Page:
Chipper Jones on the other hand, had struggled mightily, was concerned by the fact that he had 6 strikeouts in 10 at bats and when I spoke with him, he had hurt his oblique muscle by swinging at a change up he was off-balance and fooled on.  And when you get out in front and you try and reach and extend to try and hit a ball, that’s when you become vulnerable and that’s when you hurt your oblique muscle.  

With the pitchers, not throwing yet is the key.  Most pitchers in spring training can get on a throwing pattern and most of these pitchers have not.

The one thing I would point out is the lack of games in between.  There needed to be more practice or exhibition games played, even in between the competition.  For example, if you sat out two days, played a game, sat out two more days and played again – there should never be that many days off.  So now the pitching rotation was 5 pitchers on, 5 pitchers off and every 5 or 6 days these guys are pitching in a game. You just can’t have it like that this time of year.  In the Venezuela game the other day, King Felix had not pitched in over 8 days and didn’t start until the third game of competition for Venezuela, which didn’t come until two weeks after the whole thing started. They have to schedule ‘B’ games or get these some kind of competition in between games.  Unlike most major league spring training camps when they start, you have guys face pitchers to start off in spring training, you don’t have that luxury here.  These guys are not gonna face a pitcher – I’m not.  If I’m in this competition as a major league hitter I’m not going to WBC without facing major league pitchers.  It’s not gonna happen.

I hope we can figure out a way to keep all the players healthy, I’d hate to see this tournament canceled.  

Quick thoughts from Harold down in Miami

The U.SA. mercy rule game – that game was played about as perfect as Puerto Rico could have scripted it. They wanted Vazquez to get to Figueroa and then the back of the bullpen, they did everything right. The offense executed, they went base to base and did everything they wanted to do to put the pressure on.  They wanted to run and force the action and they did all that.  That’s what’s gonna get lost when you look at the score, all the little things that they did.
The excitement of being down on the field after the game, it was a playoff atmosphere.  These guys played it like it was a playoff game.  The crowd was yelling and screaming, Beltran and Pudge were on the field celebrating and excited.  It was real cool.  It gave you a feeling of the importance of the WBC to so many people playing for their native countries.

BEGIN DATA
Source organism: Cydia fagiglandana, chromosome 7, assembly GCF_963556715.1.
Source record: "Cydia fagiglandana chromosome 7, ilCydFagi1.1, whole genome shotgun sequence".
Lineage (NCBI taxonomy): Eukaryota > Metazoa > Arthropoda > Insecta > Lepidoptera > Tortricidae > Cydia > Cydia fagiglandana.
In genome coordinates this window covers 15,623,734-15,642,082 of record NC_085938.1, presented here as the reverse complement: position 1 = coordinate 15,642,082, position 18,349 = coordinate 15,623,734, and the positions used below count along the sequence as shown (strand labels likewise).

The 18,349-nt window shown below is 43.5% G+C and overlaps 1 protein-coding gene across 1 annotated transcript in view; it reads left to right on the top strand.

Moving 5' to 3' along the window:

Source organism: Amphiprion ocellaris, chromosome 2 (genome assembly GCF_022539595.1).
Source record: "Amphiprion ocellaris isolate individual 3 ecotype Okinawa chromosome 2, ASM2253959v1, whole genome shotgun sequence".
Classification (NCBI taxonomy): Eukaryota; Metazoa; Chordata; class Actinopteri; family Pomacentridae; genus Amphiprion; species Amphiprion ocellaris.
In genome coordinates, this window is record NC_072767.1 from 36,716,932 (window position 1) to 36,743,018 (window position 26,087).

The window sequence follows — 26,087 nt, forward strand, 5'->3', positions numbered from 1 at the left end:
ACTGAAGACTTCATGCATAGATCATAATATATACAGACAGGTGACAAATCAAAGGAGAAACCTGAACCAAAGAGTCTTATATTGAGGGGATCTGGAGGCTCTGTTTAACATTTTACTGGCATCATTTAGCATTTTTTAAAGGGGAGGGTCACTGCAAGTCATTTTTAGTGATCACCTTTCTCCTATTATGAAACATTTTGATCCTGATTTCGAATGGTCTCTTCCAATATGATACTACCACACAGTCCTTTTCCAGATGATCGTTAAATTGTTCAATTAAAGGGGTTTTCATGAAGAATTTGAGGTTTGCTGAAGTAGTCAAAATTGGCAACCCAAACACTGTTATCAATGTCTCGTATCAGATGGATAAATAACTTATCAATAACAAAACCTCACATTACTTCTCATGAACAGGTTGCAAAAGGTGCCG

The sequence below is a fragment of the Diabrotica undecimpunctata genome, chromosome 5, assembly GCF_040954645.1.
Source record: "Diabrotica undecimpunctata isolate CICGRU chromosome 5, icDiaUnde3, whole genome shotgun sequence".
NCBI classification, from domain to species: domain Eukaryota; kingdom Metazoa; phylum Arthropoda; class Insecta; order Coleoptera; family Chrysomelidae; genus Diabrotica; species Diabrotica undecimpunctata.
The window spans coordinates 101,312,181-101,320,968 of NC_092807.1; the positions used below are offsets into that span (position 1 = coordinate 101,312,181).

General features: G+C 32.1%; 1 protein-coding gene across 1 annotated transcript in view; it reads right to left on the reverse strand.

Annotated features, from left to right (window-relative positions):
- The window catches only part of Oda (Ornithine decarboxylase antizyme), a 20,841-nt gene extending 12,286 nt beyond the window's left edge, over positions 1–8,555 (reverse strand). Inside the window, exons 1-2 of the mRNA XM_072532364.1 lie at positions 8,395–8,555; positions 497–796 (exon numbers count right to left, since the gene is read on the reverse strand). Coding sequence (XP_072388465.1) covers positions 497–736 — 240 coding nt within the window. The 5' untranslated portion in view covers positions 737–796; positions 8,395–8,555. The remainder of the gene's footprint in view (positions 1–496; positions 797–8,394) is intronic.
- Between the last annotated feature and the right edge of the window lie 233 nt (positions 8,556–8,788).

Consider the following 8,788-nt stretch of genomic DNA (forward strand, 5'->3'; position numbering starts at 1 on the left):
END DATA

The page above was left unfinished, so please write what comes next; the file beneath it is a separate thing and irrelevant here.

Team USA is going to be fine the rest of the way. They will hang around if they have better swings, but the starting pitching is the key – Peavy in particular is just not ready, you can see it.  I think there are certain pitchers you can look at on their roster that haven’t gotten to their second or third pitch yet. That’s why they have been getting hit so hard, not being able to throw that out pitch to get out of situations and jams.  That stands out more than anything else. 

The Next Greatest(s)

The cool thing about baseball is that every year there’s some player or pitcher that stands out above the rest — one that everybody says is the next greatest.  And sure enough we wait with anticipation to see this person, and when we finally do, it’s the reason you watch the game, and hopefully they don’t disappoint.

In the case of this year’s World Baseball Classic, there are two internationally known pitchers that everybody anticipated seeing: Yu Darvish and Aroldis Chapman.

Yu, from Japan, 22 years old, 6 foot 5, throws in the mid 90’s with a slider, a curve ball, a split and a change up.  A whole arsenal right?  Whenever you hear he’s got the “whole arsenal, he’s got 4 or 5 pitches”, you say, “Yeah, whatever. A couple of them don’t work.”  When I saw Yu pitch the other day for the first time, I was blown away.

darvish_smile.jpgAnd last winter during hot stove season, Bobby Valentine, who manages in Japan, had raved about Yu. Understand, Bobby V has been a top player in baseball at one time, a manager for a long, long time and managed Nolan Ryan! He has an idea what he’s talking about. He told me that Yu could be the best pitcher he’s ever seen. This is a guy who watched anyone you can think of from 1965 to now. The best ever!